Explanation of states, models and worlds in Kripke semantics?

Can someone explain to me how the concepts of states, models and worlds work together in Kripke semantics?

I've been trying to piece together how the parts work are linked together but cannot figure it out.

From what I understand, a model $M$ consists of worlds. Now as far as I can gather from that, states would be the same as worlds. However, I cannot find this confirmed anywhere.

Could someone explain to me how these concepts work? Obviously, I've googled them, but most texts are quite complicated to grasp with little experience on the subject. Even textbooks remain quite vague.

• You can understand a state as a world and a set of states as a set of worlds. The different terms are used by different communities. If you are interested in logical and meta-logical characterisations, then the notion of a world may suffice. If you want to analyse a single model and that model is generated by a program, the structure of the state becomes important. – Vijay D Aug 8 '13 at 0:33

Here is a sketch (massively simplifying for reasons of pedagogy):

Setting the scence. You can think of logic as a tool, an API in computing parlance, to reason about things, where reasoning means deriving true statements from true assumptions. The things that we reason about using logic is called a model. What makes logic useful is that this API, in particular its dominant strain called first-order logic (of course there are other logics), is completely generic, meaning we can use it to reason about teddy bears, cars, bridges over rivers, stars, computation, whatever you want. Because logic is so generic, we can build up a generic reasoning infrastructure that can be reused in many domains. Example include interactive theorem provers, SAT solvers, textbooks, social conventions such as learned journals, career structures in the sciences, conventions about when we deem to have lost/won an argument etc. So logic is a great labour saving device, because we don't have to reinvent these core tools again and again for everything that we want to reason about.

Is logic all we need to reason? Naturally not. Because logic is generic, we have to inject domain specific assumptions, usually called axioms, to cater for domain specific knowledge (e.g. ZFC or Peano arithmetic to found mathematics, deontic axioms for reasoning about ethics etc).

What has all of this to do with Kripke semantics? Often we want to reason about things that change over time (e.g. traffic at a traffic light, concurrent processes using shared memory communication, knowledge of observers). We can do this by injecting suitable axioms into first-order logic for each domain separately. However, just as with first-order logic, it turns out that a lot of the axioms that we need to reason about change are similar regardless of what changes over time. So why not 'factor out' this similarity and create an API for reasoning about change, just as we did with first-order logic as an API for general reasoning? Let this new logic/API be called modal logic.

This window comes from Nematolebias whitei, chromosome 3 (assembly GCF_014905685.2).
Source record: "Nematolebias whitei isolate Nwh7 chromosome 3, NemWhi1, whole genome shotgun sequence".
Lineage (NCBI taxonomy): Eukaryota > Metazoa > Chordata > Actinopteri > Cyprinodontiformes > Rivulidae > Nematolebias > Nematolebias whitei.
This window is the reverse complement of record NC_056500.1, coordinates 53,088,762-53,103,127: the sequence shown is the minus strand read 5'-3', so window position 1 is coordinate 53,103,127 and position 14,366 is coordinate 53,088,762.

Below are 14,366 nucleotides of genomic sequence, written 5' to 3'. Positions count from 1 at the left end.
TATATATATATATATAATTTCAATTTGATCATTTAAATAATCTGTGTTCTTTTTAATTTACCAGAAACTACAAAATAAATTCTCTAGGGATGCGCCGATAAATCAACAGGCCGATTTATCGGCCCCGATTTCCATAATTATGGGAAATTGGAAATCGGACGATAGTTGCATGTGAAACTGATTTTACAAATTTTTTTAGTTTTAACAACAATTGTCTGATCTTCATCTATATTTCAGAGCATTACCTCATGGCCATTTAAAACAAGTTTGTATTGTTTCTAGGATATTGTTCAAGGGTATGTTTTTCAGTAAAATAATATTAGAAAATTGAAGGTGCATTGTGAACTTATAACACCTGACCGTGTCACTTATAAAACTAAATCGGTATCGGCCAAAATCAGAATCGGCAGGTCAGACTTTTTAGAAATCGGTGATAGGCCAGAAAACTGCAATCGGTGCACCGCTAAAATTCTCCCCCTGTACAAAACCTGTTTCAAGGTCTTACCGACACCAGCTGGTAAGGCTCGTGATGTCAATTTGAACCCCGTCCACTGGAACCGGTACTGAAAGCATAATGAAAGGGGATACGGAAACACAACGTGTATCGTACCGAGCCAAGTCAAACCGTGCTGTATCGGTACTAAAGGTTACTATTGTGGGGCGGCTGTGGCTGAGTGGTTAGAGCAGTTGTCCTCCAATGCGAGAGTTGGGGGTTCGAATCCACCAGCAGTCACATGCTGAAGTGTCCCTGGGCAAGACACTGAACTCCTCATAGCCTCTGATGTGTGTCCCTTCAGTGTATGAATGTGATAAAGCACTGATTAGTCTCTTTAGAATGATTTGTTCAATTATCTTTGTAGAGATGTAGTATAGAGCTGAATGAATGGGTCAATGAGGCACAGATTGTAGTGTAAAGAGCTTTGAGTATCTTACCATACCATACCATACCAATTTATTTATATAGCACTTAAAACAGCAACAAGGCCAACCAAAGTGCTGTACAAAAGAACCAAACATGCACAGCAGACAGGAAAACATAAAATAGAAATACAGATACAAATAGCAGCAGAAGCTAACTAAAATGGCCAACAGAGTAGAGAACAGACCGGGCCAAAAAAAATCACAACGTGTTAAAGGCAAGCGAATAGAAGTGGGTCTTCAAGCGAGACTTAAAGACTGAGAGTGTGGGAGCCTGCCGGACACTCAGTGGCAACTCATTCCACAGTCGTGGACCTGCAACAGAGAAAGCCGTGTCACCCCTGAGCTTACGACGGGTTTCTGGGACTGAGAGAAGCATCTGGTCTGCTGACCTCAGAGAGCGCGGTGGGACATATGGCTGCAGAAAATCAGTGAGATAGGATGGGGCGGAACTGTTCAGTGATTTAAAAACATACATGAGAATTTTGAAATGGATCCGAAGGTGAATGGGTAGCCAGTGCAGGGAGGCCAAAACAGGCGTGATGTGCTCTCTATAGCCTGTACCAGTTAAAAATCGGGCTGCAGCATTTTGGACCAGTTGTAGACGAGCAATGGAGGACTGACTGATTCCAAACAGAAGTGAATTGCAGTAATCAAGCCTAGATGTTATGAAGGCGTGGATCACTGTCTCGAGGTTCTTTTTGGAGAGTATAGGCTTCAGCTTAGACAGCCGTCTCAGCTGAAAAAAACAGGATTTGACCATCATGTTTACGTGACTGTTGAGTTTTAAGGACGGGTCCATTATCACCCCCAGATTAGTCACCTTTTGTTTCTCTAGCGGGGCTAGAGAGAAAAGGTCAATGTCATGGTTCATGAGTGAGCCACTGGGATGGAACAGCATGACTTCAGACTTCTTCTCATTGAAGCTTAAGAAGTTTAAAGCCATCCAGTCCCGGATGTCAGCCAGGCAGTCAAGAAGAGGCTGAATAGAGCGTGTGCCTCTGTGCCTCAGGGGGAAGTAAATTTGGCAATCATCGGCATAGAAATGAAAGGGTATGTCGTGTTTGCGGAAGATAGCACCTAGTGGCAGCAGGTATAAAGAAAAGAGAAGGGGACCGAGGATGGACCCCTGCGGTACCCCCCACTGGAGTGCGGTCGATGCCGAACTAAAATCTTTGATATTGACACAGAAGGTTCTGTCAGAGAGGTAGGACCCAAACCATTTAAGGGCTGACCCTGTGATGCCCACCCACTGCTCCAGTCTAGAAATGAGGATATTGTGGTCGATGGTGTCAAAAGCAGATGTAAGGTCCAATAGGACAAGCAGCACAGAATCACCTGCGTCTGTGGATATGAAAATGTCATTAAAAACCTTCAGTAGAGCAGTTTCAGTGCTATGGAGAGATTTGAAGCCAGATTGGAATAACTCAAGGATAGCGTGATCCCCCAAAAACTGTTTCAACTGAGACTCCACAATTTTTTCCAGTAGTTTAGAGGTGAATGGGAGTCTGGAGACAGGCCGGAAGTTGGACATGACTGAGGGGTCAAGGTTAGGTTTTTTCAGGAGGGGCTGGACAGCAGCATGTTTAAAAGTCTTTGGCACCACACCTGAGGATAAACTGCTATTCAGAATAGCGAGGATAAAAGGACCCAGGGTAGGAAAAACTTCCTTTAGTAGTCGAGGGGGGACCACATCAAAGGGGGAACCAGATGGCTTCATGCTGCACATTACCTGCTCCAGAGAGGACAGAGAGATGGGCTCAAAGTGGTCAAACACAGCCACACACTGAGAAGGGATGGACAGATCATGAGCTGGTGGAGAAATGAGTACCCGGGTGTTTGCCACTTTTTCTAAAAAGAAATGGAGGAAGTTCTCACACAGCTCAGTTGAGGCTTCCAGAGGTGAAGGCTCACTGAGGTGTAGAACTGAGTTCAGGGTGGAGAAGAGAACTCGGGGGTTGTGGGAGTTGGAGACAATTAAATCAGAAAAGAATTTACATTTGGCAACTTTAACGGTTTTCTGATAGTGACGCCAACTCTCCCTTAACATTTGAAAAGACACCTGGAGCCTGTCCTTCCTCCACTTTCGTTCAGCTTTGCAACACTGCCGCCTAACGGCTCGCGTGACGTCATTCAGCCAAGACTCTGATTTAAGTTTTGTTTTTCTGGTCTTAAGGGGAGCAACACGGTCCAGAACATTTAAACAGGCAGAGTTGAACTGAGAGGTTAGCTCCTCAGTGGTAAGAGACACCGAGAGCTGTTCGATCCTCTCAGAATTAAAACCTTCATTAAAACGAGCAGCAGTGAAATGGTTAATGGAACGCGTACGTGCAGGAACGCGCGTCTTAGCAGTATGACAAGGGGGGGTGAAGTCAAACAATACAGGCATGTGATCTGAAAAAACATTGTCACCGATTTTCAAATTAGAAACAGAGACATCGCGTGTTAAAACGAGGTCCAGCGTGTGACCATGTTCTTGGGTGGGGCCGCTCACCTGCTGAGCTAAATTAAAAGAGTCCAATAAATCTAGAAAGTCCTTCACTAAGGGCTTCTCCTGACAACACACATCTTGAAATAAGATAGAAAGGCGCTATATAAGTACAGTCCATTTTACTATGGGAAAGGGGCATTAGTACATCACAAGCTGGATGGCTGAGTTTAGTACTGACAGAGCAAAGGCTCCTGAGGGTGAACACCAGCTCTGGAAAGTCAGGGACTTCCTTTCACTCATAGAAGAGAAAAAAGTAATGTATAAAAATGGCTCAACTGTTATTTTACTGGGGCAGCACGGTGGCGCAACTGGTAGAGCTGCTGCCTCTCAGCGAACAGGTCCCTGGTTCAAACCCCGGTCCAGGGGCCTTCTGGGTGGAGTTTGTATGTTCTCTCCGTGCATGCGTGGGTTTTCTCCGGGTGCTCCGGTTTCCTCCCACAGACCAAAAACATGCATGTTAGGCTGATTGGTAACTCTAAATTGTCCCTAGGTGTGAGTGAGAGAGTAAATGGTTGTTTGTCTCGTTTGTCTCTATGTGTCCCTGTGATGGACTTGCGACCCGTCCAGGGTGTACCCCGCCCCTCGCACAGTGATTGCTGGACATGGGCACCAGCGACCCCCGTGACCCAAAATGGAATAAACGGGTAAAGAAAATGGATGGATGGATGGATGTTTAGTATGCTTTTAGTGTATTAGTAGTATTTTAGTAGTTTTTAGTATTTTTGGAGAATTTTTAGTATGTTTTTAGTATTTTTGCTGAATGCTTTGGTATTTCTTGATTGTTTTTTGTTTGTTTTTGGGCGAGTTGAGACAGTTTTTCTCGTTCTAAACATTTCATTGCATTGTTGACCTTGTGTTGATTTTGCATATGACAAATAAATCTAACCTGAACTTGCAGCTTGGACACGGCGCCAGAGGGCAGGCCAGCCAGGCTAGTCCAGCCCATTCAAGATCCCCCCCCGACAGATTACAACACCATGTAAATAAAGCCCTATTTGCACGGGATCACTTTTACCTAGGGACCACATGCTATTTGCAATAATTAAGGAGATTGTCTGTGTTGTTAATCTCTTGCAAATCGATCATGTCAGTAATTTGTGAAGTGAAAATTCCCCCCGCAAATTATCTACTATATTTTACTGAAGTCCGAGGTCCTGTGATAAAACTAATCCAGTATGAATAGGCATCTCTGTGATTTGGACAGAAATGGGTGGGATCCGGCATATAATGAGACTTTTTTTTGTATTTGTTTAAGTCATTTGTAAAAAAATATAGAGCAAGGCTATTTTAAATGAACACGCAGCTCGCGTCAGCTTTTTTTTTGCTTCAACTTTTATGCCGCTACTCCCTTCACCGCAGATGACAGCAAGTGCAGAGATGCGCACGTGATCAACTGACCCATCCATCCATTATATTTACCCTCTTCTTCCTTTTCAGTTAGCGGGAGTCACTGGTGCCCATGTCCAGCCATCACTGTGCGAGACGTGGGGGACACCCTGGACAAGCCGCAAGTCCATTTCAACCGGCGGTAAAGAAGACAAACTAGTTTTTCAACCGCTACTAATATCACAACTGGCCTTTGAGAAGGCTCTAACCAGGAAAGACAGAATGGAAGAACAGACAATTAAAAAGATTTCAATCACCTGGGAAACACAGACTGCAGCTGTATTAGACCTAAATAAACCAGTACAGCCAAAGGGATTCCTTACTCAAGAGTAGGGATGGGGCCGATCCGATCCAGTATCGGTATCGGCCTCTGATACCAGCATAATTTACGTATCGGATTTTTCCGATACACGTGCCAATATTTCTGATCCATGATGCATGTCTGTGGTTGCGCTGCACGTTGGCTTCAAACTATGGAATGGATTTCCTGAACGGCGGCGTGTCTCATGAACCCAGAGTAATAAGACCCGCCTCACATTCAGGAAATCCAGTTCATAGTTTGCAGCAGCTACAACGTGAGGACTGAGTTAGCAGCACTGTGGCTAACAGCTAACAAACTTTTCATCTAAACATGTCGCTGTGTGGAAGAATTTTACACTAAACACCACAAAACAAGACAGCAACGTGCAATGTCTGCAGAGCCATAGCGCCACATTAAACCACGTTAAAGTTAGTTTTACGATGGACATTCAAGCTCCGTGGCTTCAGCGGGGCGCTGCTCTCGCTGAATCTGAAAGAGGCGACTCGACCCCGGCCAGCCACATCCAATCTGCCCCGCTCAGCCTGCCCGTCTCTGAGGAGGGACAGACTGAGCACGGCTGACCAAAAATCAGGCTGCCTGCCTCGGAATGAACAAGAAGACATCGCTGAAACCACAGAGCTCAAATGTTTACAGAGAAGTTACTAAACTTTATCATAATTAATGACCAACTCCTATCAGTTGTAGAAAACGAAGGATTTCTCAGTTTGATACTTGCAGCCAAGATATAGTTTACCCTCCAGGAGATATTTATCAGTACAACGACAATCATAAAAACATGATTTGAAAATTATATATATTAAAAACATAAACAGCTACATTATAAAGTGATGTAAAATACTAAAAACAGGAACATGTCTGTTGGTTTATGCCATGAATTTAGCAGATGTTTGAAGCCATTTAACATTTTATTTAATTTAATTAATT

Now we come back to the notion of model, because models are what we reason about.

What is this API called modal logic about? Well, things that change. Let's call them worlds. Now , the worlds change into each other over time. Would a description of this change not be a binary relation on the set of world? The set of worlds together with the relation is the model.

Voila, Kripke semantics.

Warning: the description above is simplistic, and terminology is not uniform. Moreover, for most modal logics the model must also account for variables. In more neutral terminology (and still simplifying), a model is a triple $( W, R, \sigma )$ where

• $W$ is a non-empty set (elements of W are called nodes or worlds or points).

• $R$ is a binary relation on $W$, and is known as the accessibility relation which regulates how 'time' flows.

• $\sigma$ is a map from variables (in the ambient logic) to the powerset of W. The idea behind $\sigma$ is that $\sigma$ controls at what points/worlds the variables are true.

If you want to know even more, maybe check the Wikipedia entries on Kripe semantics or modal logic or any good book on the subject such as Modal Logic, by Blackburn, de Rijke and Venema.

• Added note on the existence of more than one kind of logic. – Karl Damgaard Asmussen Aug 8 '13 at 13:25
• @KarlDamgaardAsmussen that's right, there are many logics. First-order logic is somewhat canonical though (e.g. the meta-theory of most logics is developed in FOL), and it might be helpful at for the original poster not to worry too much about other logics. – Martin Berger Aug 8 '13 at 13:45
• I am not talking about First-Order/Second-Order, I mean Intuitionistic/Classical and weaker systems. – Karl Damgaard Asmussen Aug 8 '13 at 15:24
• @MartinBerger, thank you, but as D.W. says this contradicts with the notion that states are equal to worlds. In particular, this seems to say that a collection of states is the world, which looks to me like the world is the same as the model. Could you clarify in the last part how models fit in to the story? Thanks for the explanation so far though :-) – Mythio Aug 9 '13 at 19:39
• @D.W. You are right. I'm sorry, the terminology is not uniform (partly because there are so many different modal logics), and confusingly I have made terminological choices that are unusual. I added some explanation. I hope it's more clear now. – Martin Berger Aug 15 '13 at 12:00